"The contemporary Muslim fascination for conspiracy theories often limits the capacity for rational discussion of international affairs," argued Husain Haqqani of Boston University, at a conference in Istanbul titled "Fact vs. Rumor: Journalism in the 21st Century." This recent gathering of journalists and scholars was organized by my colleagues at the Oxford Centre for Religion and Public Life.
The result is a climate of confusion and cynicism that prepares millions of people to believe the next round of rumors, often with violent consequences in an age in which ancient prejudices and modern technology merge seamlessly.
The results can be seen in recent WorldPublicOpinion.org surveys in Egypt, Morocco, Pakistan and Indonesia, said Haqqani, who is an active Muslim. As a rule, participants had positive attitudes about globalization, freedom of religion and democracy. Yet roughly three out of four surveyed said that Muslim nations should strictly enforce Sharia, or Islamic, law as part of efforts to reject sinful "Western values."
Large majorities affirmed the belief that the United States is trying to "weaken and divide" the Muslim world and slightly smaller majorities said America's goal is to "spread Christianity in the region."
The impact of the rumors can, perhaps, be seen in another paradox seen in these surveys, said Haqqani. Large majorities in Egypt, Indonesia and Morocco (results were mixed in Pakistan) agreed that violent groups that kill civilians are guilty of violating the "principles of Islam." However, less than a quarter of those polled believed that Osama bin Laden and al Qaeda were responsible for the Sept. 11 attacks.
"Many Muslims seem to believe that 9/11 was a great achievement, but that Osama didn't do it," he said. "They are confused by all the rumors."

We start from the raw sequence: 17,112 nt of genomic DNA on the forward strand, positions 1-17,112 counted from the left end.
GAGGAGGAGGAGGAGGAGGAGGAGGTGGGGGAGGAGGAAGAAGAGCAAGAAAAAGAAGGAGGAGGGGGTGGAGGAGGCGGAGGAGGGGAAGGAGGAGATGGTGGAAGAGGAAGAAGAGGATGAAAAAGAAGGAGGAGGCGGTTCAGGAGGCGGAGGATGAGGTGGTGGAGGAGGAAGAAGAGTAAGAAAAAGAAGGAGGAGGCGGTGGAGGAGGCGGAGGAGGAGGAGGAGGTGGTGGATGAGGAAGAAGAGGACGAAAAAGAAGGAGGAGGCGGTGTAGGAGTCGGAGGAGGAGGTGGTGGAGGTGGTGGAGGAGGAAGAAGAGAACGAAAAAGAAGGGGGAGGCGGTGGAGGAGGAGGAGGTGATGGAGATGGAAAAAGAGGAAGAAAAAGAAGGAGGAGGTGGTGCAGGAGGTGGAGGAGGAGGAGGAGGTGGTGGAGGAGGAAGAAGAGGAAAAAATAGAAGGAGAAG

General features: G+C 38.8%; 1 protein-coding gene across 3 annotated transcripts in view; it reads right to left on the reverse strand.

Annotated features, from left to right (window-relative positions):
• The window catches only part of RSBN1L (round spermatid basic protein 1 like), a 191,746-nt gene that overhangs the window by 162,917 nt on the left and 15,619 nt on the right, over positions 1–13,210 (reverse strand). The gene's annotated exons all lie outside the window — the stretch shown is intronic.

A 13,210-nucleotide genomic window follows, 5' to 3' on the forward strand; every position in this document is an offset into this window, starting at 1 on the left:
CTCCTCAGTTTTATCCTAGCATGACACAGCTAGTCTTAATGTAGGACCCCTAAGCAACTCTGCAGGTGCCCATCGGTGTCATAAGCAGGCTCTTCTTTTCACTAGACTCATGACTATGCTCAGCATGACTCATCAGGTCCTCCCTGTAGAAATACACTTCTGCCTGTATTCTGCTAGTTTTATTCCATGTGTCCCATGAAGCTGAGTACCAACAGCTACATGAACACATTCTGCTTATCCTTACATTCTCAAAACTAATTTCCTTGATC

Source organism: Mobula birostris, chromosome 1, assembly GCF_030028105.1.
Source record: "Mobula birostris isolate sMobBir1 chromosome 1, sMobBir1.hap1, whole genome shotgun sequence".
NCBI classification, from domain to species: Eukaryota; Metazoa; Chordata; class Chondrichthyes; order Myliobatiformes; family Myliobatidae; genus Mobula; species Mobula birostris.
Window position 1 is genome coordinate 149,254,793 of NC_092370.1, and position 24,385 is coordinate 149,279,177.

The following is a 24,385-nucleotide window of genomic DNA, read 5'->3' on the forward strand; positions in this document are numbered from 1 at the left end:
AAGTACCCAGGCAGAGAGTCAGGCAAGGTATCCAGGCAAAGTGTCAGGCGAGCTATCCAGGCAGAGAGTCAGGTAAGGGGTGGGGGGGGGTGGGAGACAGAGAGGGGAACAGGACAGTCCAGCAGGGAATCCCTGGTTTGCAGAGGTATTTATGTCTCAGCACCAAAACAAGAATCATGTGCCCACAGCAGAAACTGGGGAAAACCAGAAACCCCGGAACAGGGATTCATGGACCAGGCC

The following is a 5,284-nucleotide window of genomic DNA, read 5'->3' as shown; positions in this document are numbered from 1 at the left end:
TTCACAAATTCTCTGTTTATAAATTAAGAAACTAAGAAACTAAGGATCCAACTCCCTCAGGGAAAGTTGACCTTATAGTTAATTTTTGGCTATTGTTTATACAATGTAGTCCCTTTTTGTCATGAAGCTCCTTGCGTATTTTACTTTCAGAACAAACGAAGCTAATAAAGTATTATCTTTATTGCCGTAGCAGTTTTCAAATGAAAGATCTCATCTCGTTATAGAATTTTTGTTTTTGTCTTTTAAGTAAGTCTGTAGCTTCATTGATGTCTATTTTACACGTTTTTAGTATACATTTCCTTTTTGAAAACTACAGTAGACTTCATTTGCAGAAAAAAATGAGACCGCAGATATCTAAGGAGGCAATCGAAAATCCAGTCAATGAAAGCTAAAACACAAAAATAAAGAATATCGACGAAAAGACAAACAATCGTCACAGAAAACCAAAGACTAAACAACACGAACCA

Leaders in the West must understand that almost half of the world's Muslim population is illiterate. Meanwhile, the 57 Organization of the Islamic Conference nations contain about 500 colleges and universities, compared with more than 5,000 in the United States and 8,000 in India. That is one university for every three million Muslims.
Yet this painful fact is not the only source of this predisposition to embrace conspiracy theories, said Haqqani. After all, the digital consumers who use their cell phones to spread ridiculous text messages are not illiterate.
"What we are seeing is not just a crisis rooted only in religion or education," said Haqqani. "This is a culture-wide crisis of politics and economics and technology and education and it is easy to see the role of religion because of the powerful role that faith plays in the lives of millions of people.
"The greatest fear of most Muslims is that their societies will be over run by the Western world. ... They believe that modernity equals Westernization, Westernization equals promiscuity and licentiousness and all of that equals a loss of faith. We cannot change that overnight. It is a project of a century or more, in which millions of people must learn that the modern world is built on values, laws and tolerance, not just highways, airplanes and cell phones."
Read the full article here at ScrippsNews